Lee was widely considered to be one of the best coaches in the game – impeccably qualified, with an excellent reputation from his time at Liverpool and England. Having spent two years at Bolton as assistant manager to Sam Allardyce, he also knew the club and the players. So when Big Sam left for Newcastle this summer, Lee seemed the obvious choice to continue the club’s progress.
Unfortunately, things haven’t quite gone to plan. Two months into the season, Bolton lie one point off the bottom of the table, with a measly one win in nine games. So much for the coaching badges.
In retrospect, the warning signs were there from the start. Lee seemed desperate to step out of the shadow of his successful predecessor, criticising his tactics and methods – which didn’t go down well with a group of players who had all been brought to the club by Allardyce. Lee also managed to fall out with influential senior players (including one he'd appointed as first-team coach). Before long the backroom staff were departing in droves, and there were constant leaks about dressing room unrest.
Lee’s problems will be all too familiar to anyone who’s had to step up into a leadership role. Simply being good at the basics just isn’t enough – you also have to be authoritarian, psychologist, orator, and much else besides. At most football clubs, the second-in-command tends to be the players’ go-between, not an authority figure – which is perhaps why the game is littered with examples of highly-respected number twos who never quite make it as number ones (Peter Taylor, Ray Harford, Brian Kidd and Carlos Queiroz to name but a few). Unfortunately, working closely with a great manager is no guarantee of becoming one.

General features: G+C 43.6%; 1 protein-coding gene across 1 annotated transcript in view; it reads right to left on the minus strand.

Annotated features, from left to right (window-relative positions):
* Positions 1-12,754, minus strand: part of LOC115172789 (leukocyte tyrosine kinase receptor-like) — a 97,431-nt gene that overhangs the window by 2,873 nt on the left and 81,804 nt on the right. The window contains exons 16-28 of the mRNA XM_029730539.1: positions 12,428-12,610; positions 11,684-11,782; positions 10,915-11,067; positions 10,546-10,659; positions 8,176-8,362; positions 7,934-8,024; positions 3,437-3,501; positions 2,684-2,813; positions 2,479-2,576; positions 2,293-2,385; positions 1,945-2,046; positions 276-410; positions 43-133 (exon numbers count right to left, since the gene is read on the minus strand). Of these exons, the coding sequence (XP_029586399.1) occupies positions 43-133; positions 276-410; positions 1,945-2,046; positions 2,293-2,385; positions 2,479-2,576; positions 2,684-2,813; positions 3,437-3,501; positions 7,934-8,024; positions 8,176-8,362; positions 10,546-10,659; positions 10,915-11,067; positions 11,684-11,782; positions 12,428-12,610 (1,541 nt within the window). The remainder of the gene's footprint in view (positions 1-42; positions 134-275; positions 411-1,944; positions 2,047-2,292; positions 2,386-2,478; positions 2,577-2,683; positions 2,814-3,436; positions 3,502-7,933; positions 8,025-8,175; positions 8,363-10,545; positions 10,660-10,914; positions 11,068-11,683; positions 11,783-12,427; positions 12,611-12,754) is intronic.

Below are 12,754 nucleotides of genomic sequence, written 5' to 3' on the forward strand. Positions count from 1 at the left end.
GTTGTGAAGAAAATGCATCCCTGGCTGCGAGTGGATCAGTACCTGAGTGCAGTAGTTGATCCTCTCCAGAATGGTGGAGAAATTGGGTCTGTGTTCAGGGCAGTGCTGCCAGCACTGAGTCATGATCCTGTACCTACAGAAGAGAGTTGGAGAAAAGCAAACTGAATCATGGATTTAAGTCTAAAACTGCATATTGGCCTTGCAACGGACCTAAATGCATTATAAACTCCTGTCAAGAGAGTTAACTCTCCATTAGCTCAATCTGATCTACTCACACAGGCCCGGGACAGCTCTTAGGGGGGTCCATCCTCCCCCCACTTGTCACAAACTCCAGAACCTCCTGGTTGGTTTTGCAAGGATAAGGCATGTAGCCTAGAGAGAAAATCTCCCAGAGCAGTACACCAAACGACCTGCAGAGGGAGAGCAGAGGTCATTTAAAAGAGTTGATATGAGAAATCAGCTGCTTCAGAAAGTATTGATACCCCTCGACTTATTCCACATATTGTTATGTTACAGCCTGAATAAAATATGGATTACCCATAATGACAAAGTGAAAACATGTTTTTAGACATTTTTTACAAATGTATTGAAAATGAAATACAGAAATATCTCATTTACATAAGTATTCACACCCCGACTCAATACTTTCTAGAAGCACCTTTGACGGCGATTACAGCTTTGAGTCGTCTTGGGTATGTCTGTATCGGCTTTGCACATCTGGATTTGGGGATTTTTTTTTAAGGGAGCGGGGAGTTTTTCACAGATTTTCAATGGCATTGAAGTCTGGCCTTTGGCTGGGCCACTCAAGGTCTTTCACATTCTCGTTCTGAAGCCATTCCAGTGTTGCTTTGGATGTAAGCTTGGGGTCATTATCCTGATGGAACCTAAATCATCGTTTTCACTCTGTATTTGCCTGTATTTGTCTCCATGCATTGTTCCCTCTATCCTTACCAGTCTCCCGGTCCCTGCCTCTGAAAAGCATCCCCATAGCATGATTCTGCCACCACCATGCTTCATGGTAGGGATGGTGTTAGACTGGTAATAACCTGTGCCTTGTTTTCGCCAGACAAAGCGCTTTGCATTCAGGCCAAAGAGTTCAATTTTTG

But, in sport as in business, it can be done. Liverpool’s Bob Paisley, English football’s most successful manager (and Lee’s former boss) was second-in-command to the charismatic Bill Shankly for many years before (reluctantly) taking charge. Former Chelsea poser Jose Mourinho and current Liverpool rotation specialist Rafa Benitez also worked as underlings before graduating to the top job.
But for many ex-number twos, being the main man is often not all it’s cracked up to be. Just ask Lee, who now finds himself on the managerial scrapheap after just six months in the job. Liverpool fans used to sing of him: “He’s fat, he’s round, he’s worth a million pound” – let’s just hope the same can be said for Bolton’s compensation cheque.